One of my favourite places so far is the ancient town of Fenghuang, away from anywhere else of tourist interest in China. Being small enough to not have a train station is quite an achievement in China to begin with resulting in an eventful journey however you travel. I chose to arrive via Huaihua which has hotels by the station or taxi drivers ever at the ready or a standard Chinese town which looks upon a white face with interest and friendliness.
When mentioning Fenghuang to any of the Chinese people we met they would always attempt to discourage our journey, saying it was extremely touristy and that we wouldn’t like it. It was indeed very touristy but mainly among Chinese students with not another white face in sight. I like to compare Fenghuang to somewhere like Newquay for English people. The old town area was sizeable and completely unique to anywhere else I had been. Street sellers all had different goods, there were people selling communist memorabilia and there wasn’t a sit toilet to be found. Read More »
In the ten months of travel I recently completed there was only one place which I would skip in hindsight. There are hundreds of extra places and different places I would go, including Myanmar, but Huangshan was the only place that was an ill informed choice for our budget and time constraint.
Our general time constraint was quite liberal but more specifically we needed to get to Hong Kong due to having a dual entry Chinese visa and the first half nearly being used up. We had intended to stay five days in Huangshan, or Tunxi as the actual area was called and in this time we ended up doing very little. One thing to be aware of is that the only train to Shenzen comes from Shanghai and so is a very busy route in which you are unlikely to be able to get a bed as they prioritise people doing the entire route and only open the leftover a couple of days before, if there are any. In a town with no English spoken we managed to get around the ‘No’ situation at the train station by getting a quieter train to Guangzhou which then has regular bullets to Shenzen. After doing a few hard seat journeys already I didn’t fancy one for 20 hours. Read More »
The best way I can see to describe the comparison is that China is the equivalent of America to Vietnams Western Europe. The scale of things in Vietnam seems tiny with small old streets, stylish architecture and small towns with a population of 100,000 being considered places of note. In China it is a tough challenge to find anywhere with a population of less than a million.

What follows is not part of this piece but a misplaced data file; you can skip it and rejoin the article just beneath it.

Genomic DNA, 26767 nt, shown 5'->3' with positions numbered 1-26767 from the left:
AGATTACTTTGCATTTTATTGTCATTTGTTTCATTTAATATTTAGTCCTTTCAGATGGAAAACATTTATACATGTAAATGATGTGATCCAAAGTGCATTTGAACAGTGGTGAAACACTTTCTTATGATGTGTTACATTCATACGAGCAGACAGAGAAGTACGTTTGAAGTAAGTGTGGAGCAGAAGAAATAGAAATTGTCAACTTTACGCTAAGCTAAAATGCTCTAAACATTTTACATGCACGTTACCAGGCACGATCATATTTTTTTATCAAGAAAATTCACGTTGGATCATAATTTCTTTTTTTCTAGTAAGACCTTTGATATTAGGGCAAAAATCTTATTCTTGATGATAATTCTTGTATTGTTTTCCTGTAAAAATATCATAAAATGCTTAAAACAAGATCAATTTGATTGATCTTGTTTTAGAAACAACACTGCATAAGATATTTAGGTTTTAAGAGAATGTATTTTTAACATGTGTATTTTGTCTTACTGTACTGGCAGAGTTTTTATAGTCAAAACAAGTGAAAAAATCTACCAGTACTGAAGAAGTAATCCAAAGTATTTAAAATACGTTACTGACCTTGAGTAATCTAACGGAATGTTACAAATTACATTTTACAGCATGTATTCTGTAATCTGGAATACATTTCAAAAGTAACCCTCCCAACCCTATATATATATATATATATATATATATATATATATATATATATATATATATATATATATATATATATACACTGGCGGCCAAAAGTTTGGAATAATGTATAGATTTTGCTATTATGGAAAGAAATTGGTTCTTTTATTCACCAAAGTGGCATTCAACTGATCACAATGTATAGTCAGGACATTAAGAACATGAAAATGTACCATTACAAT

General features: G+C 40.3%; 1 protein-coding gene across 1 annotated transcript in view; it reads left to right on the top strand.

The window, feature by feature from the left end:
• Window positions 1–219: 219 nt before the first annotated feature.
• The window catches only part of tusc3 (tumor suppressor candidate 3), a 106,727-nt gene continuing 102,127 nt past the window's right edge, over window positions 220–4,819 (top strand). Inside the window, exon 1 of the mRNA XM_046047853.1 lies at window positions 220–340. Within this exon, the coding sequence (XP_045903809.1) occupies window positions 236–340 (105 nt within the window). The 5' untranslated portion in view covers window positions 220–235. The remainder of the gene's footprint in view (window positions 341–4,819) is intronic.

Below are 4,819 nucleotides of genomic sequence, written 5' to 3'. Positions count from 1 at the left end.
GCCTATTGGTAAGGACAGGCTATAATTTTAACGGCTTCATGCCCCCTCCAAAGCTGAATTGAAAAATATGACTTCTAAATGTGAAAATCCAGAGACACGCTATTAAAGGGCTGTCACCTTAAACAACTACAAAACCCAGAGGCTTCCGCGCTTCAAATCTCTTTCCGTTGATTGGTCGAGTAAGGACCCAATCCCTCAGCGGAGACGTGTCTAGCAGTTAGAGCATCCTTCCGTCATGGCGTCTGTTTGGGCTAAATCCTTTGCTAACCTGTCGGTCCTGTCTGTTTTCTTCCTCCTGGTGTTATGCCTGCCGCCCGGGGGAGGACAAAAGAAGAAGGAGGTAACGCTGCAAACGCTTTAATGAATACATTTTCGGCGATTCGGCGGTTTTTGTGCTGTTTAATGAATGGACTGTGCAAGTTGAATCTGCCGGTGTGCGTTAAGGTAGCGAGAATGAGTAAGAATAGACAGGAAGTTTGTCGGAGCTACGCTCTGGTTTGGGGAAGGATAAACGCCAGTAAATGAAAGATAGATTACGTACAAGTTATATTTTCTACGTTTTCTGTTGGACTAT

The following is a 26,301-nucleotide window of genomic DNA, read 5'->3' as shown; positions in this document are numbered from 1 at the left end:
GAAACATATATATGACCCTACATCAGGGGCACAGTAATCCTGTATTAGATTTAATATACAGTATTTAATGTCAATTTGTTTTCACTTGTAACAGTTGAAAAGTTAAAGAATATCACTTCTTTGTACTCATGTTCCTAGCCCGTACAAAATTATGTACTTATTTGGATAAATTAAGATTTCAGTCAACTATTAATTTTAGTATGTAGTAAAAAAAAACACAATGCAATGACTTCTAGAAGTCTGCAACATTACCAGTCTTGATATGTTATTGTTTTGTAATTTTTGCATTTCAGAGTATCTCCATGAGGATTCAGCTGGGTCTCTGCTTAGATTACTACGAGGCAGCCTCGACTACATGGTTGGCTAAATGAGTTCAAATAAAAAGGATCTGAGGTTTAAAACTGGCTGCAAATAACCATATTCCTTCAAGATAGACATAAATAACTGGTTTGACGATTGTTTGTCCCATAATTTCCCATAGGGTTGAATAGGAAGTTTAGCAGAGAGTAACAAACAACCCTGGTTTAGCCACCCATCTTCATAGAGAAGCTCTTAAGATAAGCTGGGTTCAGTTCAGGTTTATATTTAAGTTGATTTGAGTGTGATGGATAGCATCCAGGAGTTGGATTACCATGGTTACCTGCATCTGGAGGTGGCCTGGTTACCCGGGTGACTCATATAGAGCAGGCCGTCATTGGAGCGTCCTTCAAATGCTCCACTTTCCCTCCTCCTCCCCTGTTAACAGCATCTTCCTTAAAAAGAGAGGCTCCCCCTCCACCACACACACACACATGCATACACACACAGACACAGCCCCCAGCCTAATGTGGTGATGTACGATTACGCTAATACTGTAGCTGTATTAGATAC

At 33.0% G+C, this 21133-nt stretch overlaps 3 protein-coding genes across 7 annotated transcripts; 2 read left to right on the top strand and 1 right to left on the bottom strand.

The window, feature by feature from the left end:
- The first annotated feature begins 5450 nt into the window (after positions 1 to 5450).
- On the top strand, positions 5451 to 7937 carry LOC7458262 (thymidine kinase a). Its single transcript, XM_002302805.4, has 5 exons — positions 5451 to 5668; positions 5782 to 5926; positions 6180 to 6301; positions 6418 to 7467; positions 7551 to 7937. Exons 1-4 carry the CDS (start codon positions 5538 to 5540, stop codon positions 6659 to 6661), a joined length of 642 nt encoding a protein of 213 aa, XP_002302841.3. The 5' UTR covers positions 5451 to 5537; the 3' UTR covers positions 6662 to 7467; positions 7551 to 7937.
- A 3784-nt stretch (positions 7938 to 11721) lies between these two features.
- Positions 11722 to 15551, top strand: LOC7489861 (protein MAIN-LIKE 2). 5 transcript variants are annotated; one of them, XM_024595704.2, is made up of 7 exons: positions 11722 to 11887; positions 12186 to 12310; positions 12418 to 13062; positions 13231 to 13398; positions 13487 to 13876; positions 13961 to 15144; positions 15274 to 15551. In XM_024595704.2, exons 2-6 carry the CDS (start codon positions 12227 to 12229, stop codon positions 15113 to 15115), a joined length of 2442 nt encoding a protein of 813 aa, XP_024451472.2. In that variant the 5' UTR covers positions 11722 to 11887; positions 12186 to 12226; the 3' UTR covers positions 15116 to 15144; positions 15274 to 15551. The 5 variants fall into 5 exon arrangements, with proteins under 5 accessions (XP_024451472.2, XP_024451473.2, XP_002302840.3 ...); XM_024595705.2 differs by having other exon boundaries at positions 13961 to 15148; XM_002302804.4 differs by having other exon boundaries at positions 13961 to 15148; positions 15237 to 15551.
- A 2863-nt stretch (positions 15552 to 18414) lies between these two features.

After two months in China Vietnam is a refreshing change, the streets are full of independently owned little stores and in my 10 days here so far I have only come across one American chain, that being a single KFC in the capital of Hanoi. Read More »
As a first time backpacker I found it hard to find much useful information online
about travelling in China and thought I would put a brief guide on here of the
things I hadn’t expected or been aware of before coming.
Hostels can vary between £3 and £8 a night depending on where you are and how touristy the area is. The most expensive place for me was Wuhan as there wasn’t much anticipation for non-Chinese tourist and what was on Hostelworld was very limited. Booking in advance wasn’t particularly necessary however I find it easier to know where I’m heading from the train station. Places such as Fenghuang were heavily geared towards tourism and the local rooms to pay for were a far better deal than the hostel so sometimes it’s worth only booking the hostel for one night then finding something local. I personally get quite moody when I’m carrying my backpack in the heat and so wouldn’t want to deal with looking around whilst carrying it. Read More »
Often referred to in semi irony as the bible, The Lonely Planet for any country can be seen grasped in backpackers hands as they make their way through the streets, looking for a second opinion on any shops and restaurants before taking the courage to step through the doors. 40 years ago I can understand how Lonely Planet would have been essential for finding places to go and the tourism highlights a country has to offer. The present day traveller has internet access in nearly every hostel allowing the usage of wikitravel and hundreds of travel blogs to gain a wider scope and a variety of opinions on what is and isn’t worth visiting or paying the entry fee. Read More »
Before setting off on my travels Shanghai seemed like an exciting hyper city whereas Hong Kong seemed nothing more than a dirty has been city. I have now learnt that my preconceptions were about as wrong as they could be.
Shanghai is very much standard mainland China, just it happens to have had a technological boom. There are numerous high end shopping streets and